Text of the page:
According to circumstances” Xi stated that because Article 24 is not a fault based provision, the sole basis for allocating the loss between the defendant and plaintiff is the parties’ respective wealth.[42] This provision “complies with the virtues, such as equity, justice, honesty, friendship and sympathy, which are broadly recognized and accepted by the public and conducive to building a harmonious society.”[43] In short, the “circumstances” in this Article means “[the parties’ respective] income, expenditure and responsibility to the family and society.”[44]

Xi further stated that if the victim’s financial state has deteriorated seriously due to the injuries, the court should require a well-to-do defendant to bear the entire loss.[45] If the harm is insignificant, the court should hold the plaintiff responsible for his or her own loss.[46] If the plaintiff is wealthier than the defendant, the plaintiff should bear all the loss. If the defendant has insurance, he or she should bear more of the loss.[47]

Even though Xi stated that Article 24 can only be used in limited cases,[48] courts have increasingly used the Article as a legal basis for deciding regular tort cases.[49] In 2011, there were only two cases based on Article 24, but in 2016, the number of cases based on Article 24 exceeded 700.[50] In total, courts have applied the Article more than 2,000 times in all the cases that the Supreme People’s Court has collected since 2011.[51] After an extensive review of recent litigation, this article has selected the following cases to demonstrate how courts have applied the socialized liability principle. Some cases are more analytical than others, but the results are the same: courts have regularly held that parties not at fault must share losses with victims.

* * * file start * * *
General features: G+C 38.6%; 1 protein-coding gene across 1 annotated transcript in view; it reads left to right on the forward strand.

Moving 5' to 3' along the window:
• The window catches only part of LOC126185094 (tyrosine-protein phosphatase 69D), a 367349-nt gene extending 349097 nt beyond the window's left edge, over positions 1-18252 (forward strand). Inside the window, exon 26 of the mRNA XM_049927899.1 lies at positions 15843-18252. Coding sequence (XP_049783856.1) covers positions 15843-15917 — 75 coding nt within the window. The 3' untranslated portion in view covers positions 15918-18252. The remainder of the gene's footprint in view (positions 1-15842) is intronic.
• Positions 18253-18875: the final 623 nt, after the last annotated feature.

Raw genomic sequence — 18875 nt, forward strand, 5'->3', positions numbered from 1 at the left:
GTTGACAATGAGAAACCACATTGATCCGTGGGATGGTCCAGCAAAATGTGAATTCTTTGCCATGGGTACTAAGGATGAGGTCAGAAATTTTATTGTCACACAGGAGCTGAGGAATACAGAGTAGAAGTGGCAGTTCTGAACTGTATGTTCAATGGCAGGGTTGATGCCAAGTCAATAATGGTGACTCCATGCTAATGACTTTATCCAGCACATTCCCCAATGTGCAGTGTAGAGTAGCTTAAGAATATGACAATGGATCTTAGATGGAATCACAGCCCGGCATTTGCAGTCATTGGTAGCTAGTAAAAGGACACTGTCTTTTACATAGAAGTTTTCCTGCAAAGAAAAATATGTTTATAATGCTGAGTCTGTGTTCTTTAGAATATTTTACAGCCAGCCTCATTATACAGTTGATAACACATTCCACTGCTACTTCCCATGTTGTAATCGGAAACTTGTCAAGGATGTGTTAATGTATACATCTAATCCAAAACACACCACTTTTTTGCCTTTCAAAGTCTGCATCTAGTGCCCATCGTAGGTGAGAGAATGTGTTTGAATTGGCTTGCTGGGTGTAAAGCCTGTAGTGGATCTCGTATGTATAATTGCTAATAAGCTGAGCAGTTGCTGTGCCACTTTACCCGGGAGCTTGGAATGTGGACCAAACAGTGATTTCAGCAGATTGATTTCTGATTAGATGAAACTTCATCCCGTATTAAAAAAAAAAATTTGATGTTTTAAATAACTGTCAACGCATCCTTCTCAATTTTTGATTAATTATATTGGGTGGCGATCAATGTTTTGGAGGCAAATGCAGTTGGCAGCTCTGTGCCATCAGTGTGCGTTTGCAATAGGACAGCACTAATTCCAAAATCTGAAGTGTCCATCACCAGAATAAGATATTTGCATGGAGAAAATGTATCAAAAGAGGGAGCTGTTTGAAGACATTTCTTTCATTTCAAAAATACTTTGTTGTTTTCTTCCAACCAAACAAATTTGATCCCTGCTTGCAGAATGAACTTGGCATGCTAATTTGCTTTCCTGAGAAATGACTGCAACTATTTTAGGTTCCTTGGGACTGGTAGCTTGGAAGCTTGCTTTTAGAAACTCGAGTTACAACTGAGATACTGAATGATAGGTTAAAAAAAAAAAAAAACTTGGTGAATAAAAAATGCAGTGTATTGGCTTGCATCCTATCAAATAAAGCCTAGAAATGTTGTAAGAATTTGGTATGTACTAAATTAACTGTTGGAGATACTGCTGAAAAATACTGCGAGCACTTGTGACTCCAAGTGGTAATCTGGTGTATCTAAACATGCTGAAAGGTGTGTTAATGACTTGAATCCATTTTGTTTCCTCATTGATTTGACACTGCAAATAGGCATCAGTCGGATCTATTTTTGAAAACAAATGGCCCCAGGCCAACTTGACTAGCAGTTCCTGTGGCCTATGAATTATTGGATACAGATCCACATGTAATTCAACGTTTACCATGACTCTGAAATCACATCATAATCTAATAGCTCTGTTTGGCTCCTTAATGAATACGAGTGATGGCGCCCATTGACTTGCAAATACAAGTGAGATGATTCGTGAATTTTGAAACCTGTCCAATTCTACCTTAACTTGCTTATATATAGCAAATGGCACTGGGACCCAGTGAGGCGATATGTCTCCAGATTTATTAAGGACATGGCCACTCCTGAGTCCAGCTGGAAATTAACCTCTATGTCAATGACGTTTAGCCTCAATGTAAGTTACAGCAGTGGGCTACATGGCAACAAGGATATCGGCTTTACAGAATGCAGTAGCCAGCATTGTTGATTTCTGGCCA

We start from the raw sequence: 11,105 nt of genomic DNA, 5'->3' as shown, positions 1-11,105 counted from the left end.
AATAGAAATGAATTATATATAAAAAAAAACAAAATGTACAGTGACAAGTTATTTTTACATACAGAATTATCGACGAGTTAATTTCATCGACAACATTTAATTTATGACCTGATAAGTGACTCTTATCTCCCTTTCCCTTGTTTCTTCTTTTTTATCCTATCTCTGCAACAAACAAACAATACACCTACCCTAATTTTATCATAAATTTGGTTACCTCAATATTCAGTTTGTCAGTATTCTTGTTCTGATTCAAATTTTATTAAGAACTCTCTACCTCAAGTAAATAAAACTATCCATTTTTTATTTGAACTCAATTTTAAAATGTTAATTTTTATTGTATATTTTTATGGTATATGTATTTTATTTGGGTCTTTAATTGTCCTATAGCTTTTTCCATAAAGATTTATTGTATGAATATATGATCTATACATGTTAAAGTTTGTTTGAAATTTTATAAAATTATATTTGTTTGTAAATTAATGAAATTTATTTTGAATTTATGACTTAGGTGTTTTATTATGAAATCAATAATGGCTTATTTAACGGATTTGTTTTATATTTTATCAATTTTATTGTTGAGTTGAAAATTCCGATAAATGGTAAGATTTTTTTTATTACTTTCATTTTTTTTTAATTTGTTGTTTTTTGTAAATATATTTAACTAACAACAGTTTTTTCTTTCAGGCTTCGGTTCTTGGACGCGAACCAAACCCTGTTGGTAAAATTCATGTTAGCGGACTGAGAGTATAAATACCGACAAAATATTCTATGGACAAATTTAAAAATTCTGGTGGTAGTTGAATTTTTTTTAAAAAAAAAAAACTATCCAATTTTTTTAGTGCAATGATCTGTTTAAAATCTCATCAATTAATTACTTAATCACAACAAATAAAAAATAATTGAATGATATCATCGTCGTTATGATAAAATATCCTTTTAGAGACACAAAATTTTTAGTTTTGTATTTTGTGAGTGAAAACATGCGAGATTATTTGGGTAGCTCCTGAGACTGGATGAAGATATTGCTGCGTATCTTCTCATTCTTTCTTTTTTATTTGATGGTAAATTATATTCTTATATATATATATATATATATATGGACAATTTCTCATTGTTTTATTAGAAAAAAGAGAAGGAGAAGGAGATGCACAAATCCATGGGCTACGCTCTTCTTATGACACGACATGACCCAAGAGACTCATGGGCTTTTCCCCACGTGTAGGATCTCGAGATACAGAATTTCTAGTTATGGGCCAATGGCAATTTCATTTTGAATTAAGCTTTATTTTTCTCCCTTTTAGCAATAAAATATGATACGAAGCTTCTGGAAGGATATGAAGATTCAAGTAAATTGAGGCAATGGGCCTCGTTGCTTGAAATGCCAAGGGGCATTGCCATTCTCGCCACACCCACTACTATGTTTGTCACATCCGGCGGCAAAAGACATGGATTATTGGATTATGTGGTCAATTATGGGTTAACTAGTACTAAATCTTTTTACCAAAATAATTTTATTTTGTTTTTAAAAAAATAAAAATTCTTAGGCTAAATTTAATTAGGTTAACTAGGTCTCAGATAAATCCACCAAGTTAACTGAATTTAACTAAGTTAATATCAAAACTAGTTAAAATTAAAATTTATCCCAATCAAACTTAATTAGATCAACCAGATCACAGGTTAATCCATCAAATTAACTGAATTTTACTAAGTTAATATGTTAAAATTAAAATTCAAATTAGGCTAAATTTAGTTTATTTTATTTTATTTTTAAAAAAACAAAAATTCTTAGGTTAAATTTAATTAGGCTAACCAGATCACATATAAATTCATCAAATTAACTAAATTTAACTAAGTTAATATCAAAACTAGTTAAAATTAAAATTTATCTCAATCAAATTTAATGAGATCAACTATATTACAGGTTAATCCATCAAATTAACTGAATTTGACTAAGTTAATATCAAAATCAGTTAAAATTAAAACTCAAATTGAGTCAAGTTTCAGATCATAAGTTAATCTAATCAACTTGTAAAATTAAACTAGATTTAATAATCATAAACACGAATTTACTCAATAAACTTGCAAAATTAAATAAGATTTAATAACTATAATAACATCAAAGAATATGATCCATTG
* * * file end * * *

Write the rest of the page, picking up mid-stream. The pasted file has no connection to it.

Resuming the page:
A. Ou Zuming v. Hydraulic Power (HP)

HP is a hydraulic power station that maintains several river locks. In July 2011, HP[52] notified the local maritime department that it would release river locks for routine maintenance and asked the department to warn all passing vessels of the high level of water in the river. By taking such measures, HP complied with state regulations regarding river lock releases. The record showed that HP followed the regulation carefully by releasing the locks gradually and sounding horns to ensure that passing vessels had ample time to make the adjustment for the water rise. Mr. Ou Zuming, however, suffered severe property damage to his flat-bottomed boat loaded with cargo during the lock release. Subsequently, Ou Zuming sued HP, claiming that HP was negligent in releasing the water locks or, in the alternative, should be held strictly liable for his loss.[53]